The baroque Hermhuter paste paper whose sense of depth and repetition causes the rooms to appear as if they were breathing, without fixed proportions, was chosen by the artist to delve into the history of labour production. The hand made past paper bad been historically popular with bookbinders but was soon rendered obsolete with the printing press and the onset of the Industrial Revolution. Wiegard retains the tactile nature of the paste paper, originally moistened and coated with paint and then patterned by means of a displacement technique which involved tools such as spatulas, and translates it into our current decade. He exclusively works with primary school children, who paint the paper with their bare hands, imbuing it with bittersweetness as their act of play starts to reminisce the perennial repetition of an assembly line. The children, who remain unnamed, are employed by Wiegard and work for an hourly wage yet they cannot claim to be co-authors of the work as that credit is denied. In setting up these ‘performative workshops’ therefore Wiegard also acknowledges the increasing pace at which young children seem to be pushed towards, and push themselves towards, adulthood as notions of work and play are increasingly blurred. As our working hours become far less defined, encroaching into our personal lives, tainting our childhood by turning painting into a labour intensive and blindly repetitive task is merely the next step.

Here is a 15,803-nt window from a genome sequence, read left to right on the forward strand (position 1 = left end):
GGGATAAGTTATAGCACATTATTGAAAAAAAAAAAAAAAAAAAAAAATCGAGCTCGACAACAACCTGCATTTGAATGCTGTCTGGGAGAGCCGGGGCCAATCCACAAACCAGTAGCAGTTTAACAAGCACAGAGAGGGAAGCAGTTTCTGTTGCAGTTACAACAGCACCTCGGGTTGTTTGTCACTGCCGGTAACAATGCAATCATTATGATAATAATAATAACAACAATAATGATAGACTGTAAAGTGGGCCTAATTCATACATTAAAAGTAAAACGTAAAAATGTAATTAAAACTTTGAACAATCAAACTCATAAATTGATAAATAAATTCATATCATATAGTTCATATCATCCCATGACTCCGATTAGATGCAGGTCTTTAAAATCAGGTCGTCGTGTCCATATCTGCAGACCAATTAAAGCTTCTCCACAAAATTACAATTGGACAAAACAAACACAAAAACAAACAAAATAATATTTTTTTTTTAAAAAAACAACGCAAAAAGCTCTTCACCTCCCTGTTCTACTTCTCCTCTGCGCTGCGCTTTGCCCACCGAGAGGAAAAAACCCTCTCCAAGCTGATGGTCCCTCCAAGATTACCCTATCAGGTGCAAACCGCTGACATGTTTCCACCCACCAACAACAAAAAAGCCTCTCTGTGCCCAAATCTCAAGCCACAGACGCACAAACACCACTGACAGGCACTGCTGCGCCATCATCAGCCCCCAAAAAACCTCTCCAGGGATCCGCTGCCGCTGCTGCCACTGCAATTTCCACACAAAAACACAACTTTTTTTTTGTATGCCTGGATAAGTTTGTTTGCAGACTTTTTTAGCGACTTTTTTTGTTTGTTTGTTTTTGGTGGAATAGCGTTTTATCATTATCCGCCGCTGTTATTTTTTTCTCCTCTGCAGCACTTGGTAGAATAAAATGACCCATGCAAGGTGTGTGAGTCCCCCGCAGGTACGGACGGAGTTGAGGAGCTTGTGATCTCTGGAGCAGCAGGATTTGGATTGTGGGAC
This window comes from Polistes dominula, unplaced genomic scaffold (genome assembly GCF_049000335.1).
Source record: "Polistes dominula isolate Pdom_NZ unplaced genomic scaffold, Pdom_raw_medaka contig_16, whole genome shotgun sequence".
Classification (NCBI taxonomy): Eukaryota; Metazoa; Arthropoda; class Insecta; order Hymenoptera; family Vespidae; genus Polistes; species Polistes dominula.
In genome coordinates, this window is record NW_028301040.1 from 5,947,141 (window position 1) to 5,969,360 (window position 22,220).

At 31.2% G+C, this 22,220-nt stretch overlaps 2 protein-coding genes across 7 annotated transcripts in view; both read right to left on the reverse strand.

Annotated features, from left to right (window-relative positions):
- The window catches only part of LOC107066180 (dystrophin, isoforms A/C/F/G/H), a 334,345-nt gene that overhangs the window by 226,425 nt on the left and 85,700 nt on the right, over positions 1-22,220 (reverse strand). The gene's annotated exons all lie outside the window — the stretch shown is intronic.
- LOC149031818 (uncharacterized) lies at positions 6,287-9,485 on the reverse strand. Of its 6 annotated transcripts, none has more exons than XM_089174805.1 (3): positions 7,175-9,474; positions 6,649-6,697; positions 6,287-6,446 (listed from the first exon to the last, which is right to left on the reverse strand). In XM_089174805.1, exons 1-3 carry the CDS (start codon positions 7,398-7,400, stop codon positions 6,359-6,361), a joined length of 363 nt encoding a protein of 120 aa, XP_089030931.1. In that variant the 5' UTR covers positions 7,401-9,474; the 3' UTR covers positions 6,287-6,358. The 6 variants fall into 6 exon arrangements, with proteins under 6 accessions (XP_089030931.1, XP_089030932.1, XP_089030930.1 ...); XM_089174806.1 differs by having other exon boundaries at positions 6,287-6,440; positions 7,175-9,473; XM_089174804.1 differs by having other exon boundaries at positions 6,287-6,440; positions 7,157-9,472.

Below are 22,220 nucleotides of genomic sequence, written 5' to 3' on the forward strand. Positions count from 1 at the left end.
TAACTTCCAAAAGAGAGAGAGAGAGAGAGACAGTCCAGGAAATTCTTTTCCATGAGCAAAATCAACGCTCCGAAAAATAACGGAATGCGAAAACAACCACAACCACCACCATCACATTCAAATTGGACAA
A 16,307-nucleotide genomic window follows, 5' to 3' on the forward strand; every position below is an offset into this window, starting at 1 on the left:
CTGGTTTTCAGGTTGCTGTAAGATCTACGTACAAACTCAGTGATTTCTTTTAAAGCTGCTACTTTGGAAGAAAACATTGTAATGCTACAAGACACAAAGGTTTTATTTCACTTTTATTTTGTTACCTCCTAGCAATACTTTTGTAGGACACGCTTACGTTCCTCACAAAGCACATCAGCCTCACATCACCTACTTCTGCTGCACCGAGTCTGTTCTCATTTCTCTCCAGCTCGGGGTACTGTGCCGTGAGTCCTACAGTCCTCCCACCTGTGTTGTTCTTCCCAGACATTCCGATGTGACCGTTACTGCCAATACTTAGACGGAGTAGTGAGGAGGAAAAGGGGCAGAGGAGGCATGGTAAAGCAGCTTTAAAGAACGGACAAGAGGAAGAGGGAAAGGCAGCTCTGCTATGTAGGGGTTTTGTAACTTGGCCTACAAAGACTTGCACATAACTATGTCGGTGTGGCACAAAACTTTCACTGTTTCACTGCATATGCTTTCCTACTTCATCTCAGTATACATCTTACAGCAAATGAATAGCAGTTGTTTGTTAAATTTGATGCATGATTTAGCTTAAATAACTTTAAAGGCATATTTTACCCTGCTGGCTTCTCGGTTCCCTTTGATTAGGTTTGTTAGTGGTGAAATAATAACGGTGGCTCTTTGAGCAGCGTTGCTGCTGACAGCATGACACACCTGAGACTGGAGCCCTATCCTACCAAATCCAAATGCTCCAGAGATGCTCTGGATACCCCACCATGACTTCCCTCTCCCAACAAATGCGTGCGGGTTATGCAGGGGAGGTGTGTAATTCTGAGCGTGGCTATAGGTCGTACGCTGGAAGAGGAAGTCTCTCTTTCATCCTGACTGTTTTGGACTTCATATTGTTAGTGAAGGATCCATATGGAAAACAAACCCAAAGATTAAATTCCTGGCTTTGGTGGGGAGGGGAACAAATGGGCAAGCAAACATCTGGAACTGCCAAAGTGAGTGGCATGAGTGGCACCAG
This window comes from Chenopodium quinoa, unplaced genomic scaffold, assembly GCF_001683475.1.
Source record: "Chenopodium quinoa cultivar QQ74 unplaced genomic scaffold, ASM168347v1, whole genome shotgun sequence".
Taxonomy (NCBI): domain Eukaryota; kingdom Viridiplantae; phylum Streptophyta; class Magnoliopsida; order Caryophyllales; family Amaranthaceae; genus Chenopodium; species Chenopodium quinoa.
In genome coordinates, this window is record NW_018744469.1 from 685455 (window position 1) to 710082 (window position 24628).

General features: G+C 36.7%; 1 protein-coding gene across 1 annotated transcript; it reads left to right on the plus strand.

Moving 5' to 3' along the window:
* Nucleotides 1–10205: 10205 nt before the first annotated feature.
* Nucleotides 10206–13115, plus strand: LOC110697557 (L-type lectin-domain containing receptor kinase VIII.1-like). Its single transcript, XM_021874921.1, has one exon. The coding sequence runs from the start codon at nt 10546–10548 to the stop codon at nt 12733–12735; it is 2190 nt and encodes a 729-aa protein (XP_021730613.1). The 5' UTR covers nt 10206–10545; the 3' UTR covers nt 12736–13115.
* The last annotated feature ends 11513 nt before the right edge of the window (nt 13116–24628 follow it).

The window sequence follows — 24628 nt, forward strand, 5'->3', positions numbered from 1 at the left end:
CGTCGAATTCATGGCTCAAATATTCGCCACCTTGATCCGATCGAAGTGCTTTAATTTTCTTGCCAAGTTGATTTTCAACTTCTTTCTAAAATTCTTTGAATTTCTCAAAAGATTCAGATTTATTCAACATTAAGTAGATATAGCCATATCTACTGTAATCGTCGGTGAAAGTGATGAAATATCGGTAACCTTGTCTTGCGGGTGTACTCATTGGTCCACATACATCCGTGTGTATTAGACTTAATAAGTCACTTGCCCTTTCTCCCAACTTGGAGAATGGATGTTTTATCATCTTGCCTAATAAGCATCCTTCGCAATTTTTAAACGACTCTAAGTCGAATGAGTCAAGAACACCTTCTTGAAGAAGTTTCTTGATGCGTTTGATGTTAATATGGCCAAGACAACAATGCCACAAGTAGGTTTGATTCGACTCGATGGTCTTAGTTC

Whilst the wallpaper itself occasionally exhibits traces of the children’s hands, a few paint splatters indicating that the work is indeed unique and not industrially produced, as we consider Wiegard’s pieces the rooms instantly feel smaller, more constricting than before. The sense of tactility offered by the paper’s hybrid painting becomes both freeing in its isolated distinctive marks and haunting as we think of the children’s fingers running through it – working towards a life of work.
Henrique Neves’s Relieving Patterns is on at TRACE Projects until 29 July 2018
Louise Bourgeois’s The Empty House is on at Schinkel Pavillon until 29 July 2018
Philip Wiegard’s In The Name of Talent is on at Between Bridges until 28 July 2018